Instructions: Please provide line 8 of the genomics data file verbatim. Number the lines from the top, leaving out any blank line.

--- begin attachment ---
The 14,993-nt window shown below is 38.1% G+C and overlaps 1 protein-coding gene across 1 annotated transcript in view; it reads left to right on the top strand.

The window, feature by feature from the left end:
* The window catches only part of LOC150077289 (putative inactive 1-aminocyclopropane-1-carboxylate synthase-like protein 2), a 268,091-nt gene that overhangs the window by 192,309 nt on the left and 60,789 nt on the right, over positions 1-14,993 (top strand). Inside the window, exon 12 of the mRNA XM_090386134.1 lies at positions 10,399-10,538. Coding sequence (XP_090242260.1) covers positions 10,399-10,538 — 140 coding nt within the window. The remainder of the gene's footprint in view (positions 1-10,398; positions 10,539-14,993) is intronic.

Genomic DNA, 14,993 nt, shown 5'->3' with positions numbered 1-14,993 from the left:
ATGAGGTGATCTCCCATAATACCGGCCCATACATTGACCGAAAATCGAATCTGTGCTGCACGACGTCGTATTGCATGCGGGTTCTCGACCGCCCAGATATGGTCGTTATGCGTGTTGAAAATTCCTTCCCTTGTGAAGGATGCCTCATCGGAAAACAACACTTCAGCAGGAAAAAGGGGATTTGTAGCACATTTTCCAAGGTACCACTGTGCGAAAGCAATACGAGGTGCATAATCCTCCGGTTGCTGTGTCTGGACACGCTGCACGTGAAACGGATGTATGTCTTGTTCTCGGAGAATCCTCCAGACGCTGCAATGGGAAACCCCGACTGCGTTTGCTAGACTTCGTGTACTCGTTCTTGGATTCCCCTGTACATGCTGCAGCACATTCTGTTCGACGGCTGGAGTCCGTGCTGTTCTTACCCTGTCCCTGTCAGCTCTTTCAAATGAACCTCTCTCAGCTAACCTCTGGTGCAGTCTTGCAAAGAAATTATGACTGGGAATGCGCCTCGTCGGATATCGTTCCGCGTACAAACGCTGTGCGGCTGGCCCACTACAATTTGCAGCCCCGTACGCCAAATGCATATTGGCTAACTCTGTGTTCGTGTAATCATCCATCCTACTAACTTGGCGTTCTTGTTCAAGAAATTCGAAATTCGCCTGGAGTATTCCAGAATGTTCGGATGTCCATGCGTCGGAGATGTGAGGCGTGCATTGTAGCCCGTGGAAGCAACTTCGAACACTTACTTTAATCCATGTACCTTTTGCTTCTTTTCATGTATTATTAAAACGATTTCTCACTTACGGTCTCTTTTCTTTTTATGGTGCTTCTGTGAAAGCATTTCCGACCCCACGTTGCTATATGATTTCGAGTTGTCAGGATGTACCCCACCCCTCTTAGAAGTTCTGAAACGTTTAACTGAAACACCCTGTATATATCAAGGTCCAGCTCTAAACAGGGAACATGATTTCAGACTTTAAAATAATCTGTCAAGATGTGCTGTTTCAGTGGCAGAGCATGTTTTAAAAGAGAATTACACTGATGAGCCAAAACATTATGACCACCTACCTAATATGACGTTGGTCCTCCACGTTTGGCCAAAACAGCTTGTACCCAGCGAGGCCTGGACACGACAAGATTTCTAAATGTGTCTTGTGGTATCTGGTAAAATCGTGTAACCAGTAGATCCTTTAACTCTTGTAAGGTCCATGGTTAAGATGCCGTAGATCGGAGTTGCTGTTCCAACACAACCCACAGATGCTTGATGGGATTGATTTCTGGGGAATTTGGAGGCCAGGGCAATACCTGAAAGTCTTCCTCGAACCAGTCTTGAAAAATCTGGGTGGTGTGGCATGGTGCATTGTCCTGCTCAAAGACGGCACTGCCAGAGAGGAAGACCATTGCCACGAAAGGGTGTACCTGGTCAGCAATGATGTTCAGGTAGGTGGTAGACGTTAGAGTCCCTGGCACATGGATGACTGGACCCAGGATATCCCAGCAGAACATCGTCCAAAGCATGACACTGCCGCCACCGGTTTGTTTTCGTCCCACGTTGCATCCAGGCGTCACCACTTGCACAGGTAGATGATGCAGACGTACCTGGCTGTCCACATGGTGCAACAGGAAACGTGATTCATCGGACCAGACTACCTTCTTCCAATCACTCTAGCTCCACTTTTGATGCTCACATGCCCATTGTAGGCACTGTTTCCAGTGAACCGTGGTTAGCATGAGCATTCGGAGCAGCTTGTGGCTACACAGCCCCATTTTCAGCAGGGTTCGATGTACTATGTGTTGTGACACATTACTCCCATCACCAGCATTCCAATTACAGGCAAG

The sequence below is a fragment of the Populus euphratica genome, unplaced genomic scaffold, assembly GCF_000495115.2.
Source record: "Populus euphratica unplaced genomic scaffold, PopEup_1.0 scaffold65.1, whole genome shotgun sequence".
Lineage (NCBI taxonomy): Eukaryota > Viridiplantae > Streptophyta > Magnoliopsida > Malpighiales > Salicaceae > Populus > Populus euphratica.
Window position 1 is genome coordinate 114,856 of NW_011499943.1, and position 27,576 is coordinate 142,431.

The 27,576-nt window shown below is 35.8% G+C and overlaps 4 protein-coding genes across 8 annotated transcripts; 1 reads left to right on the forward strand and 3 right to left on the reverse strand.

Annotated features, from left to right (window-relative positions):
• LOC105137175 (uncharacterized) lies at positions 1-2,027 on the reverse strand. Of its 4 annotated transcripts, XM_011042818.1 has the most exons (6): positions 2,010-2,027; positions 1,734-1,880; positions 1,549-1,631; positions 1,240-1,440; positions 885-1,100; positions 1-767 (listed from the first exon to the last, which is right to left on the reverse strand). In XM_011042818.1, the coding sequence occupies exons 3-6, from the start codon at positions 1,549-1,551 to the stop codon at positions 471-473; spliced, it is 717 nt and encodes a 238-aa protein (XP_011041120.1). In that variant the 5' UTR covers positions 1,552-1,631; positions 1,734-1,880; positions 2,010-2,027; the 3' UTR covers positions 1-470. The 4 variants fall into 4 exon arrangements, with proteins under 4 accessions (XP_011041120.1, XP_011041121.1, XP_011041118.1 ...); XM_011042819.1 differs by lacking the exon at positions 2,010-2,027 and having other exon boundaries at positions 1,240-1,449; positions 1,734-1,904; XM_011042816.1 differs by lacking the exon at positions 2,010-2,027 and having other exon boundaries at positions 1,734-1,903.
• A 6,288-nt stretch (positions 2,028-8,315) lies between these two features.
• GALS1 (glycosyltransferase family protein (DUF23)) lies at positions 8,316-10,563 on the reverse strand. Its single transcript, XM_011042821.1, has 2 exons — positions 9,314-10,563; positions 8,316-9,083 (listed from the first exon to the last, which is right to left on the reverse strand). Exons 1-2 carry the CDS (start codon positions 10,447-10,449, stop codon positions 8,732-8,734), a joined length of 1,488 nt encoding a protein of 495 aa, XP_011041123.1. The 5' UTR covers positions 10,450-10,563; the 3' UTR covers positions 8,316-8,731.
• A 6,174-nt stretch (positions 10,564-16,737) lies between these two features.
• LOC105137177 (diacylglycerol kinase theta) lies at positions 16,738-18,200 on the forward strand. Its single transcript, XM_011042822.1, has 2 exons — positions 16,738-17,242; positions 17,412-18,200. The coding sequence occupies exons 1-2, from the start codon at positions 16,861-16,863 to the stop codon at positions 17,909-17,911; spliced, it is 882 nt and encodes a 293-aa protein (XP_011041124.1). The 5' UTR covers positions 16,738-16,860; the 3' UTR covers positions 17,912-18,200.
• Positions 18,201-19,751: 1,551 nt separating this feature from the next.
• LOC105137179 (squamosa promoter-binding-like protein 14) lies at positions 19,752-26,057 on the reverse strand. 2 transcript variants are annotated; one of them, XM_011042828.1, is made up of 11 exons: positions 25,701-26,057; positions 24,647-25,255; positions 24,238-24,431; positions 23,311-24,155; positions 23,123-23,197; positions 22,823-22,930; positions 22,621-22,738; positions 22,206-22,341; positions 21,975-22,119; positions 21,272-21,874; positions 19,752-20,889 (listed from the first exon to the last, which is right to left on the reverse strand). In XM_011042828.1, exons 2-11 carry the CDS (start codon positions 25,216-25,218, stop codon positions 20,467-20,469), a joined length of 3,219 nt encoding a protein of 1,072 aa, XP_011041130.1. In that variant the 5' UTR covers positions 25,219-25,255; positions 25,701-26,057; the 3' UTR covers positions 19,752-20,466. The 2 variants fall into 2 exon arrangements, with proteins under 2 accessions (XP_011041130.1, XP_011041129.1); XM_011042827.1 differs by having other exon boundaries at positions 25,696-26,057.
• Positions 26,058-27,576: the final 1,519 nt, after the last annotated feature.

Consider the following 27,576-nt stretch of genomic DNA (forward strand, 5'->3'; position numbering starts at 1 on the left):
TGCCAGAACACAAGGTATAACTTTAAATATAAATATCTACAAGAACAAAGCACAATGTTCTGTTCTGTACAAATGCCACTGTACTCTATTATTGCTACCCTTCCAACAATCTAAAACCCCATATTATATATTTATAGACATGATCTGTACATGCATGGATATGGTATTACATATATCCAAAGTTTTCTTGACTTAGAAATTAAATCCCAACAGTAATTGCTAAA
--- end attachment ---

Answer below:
Lineage (NCBI taxonomy): Eukaryota > Viridiplantae > Streptophyta > Magnoliopsida > Malpighiales > Salicaceae > Populus > Populus euphratica.